Searching over 5,500,000 cases.


searching
Buy This Entire Record For $7.95

Download the entire decision to receive the complete text, official citation,
docket number, dissents and concurrences, and footnotes for this case.

Learn more about what you receive with purchase of this case.

Depaola v. Virginia Department of Corrections

United States District Court, W.D. Virginia, Roanoke Division

August 12, 2014

ERIC J. DePAOLA, Plaintiff,
v.
VIRGINIA DEPARTMENT OF CORRECTIONS, ET AL., Defendants.

Eric J. DePaola, Pro Se Plaintiff.

J. Michael Parsons, Assistant Attorney General, Office of the Attorney General of Virginia, Richmond, Virginia, for Defendants.

OPINION AND ORDER

JAMES P. JONES, District Judge.

This is a civil action by Eric J. DePaola, an inmate at Red Onion State Prison ("Red Onion"), proceeding pro se against the Virginia Department of Corrections ("VDOC") and ten VDOC employees in their individual and official capacities, [1] pursuant to the Religious Land Use and Institutionalized Persons Act ("RLUIPA"), 42 U.S.C. § 2000cc-1, et seq., and 42 U.S.C. § 1983. In previous rulings, the court has granted summary judgment as to almost all of DePaola's contentions. The remaining claim now before me alleges that the VDOC common fare diet includes foods that are inconsistent with DePaola's particular religious dietary requirements. After review of the record, I find the defendants are entitled to summary judgment.[2]

I

DePaola alleges that he has been a practicing Muslim for over five years and had been following the teachings of the Nation of Islam ("NOI") for approximately three years. At his request, based on these beliefs, Red Onion officials have served him a common fare diet since September of 2011.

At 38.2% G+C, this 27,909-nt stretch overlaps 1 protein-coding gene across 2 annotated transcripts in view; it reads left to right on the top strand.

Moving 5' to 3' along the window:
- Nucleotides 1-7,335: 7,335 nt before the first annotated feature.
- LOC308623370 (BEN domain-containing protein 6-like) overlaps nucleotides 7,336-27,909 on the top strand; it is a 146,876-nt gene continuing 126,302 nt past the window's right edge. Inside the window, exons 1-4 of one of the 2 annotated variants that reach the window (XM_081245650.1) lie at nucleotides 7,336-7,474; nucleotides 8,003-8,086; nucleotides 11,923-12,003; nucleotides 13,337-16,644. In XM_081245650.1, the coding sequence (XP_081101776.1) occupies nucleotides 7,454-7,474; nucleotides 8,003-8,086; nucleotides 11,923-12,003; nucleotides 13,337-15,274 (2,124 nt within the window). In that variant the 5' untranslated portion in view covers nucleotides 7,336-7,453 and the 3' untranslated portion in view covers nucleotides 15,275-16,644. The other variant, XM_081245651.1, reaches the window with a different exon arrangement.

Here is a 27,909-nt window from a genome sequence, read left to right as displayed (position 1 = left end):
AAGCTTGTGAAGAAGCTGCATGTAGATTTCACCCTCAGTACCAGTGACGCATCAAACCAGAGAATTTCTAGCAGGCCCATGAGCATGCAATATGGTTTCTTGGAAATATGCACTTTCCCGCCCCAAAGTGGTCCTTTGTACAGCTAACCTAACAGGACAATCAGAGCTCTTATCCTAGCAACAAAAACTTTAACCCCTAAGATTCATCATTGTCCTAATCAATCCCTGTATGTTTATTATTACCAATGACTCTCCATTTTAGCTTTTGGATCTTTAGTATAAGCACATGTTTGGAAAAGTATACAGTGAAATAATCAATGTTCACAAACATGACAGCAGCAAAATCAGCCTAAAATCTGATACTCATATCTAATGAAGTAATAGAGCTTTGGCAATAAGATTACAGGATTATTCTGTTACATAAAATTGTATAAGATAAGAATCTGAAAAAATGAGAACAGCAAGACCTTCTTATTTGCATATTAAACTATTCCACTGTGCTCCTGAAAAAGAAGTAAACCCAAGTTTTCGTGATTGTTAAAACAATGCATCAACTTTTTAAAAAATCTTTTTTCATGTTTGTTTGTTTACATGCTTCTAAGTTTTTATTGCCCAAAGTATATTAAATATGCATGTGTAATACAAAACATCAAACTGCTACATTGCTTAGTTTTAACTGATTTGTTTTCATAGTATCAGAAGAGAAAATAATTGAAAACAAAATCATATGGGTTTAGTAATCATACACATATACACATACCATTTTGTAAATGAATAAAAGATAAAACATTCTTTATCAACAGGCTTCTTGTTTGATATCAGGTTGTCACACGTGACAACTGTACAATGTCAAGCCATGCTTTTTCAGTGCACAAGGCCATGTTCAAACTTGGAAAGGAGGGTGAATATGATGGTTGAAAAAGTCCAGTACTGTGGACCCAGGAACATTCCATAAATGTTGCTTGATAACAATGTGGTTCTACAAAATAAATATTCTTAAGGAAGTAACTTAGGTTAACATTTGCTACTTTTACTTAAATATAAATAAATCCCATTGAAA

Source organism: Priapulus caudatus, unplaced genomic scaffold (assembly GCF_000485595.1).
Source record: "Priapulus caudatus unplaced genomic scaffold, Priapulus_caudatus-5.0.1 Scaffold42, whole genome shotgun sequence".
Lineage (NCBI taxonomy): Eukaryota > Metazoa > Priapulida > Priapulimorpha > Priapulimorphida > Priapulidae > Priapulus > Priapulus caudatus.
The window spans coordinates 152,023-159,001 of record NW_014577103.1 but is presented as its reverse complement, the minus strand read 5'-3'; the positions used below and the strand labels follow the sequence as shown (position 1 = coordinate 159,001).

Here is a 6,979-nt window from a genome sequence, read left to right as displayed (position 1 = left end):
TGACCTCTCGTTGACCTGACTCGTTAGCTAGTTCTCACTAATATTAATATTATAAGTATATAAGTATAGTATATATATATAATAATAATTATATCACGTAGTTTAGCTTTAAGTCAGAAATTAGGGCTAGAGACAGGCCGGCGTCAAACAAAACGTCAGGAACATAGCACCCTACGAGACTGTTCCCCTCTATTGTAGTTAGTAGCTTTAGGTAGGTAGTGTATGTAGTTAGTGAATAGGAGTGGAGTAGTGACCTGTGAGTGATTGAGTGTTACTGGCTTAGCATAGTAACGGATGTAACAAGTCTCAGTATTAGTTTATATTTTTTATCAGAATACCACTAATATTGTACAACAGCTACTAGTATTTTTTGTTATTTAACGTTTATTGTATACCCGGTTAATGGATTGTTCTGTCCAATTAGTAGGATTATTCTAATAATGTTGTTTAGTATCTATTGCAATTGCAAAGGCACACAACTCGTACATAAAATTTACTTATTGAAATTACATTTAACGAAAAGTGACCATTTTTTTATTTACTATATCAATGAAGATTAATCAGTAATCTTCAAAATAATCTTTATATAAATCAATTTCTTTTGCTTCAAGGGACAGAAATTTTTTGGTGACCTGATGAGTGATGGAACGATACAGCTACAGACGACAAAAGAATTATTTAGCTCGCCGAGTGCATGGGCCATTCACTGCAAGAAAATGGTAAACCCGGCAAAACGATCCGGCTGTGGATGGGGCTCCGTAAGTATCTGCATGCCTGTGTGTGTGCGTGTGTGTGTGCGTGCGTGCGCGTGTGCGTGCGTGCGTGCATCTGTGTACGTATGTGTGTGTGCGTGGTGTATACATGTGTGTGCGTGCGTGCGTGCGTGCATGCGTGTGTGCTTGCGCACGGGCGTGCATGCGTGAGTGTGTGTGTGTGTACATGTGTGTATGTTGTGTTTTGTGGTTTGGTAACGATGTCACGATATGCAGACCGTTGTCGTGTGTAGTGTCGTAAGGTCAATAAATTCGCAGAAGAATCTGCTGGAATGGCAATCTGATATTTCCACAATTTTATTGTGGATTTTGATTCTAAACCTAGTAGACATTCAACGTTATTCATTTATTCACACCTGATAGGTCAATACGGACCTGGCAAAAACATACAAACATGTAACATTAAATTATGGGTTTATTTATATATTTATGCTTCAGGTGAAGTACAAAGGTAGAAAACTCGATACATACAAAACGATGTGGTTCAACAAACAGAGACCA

Mark Engelke, VDOC food service director, states in his affidavit that the common fare diet is designed to meet the dietary needs of inmates who, for religious reasons, require a Kosher, non-pork diet and whose dietary requirements cannot be accommodated with foods provided by the VDOC's regular menu. He states that common fare menu has been certified by the Islamic Center of Virginia as complying with Islamic dietary guidelines and by dieticians as meeting or exceeding minimum daily nutritional requirements. To be approved to receive the common fare menu instead of the regular VDOC menu, an inmate must demonstrate and sign an agreement stating that the common fare menu meets his religious dietary needs. DePaola signed such an agreement.[3]

DePaola now asserts that common fare meals are inconsistent with his religious dietary beliefs. He states that his NOI religious dietary requirements differ from those of other Muslim sects and require him to eat 100% whole grain wheat bread, not white bread, no peanut products, no cottage cheese, no grapefruit, no white rice, and no peas.[4] The common fare meals include these prohibited items. DePaola claims that cottage cheese contains Polysorbate 80, which is allegedly comprised of acids and alcohols that Muslims are forbidden to eat. He also offers evidence that a beef-flavored rice and vegetable entree often included in his common fare meals lists peas as an ingredient.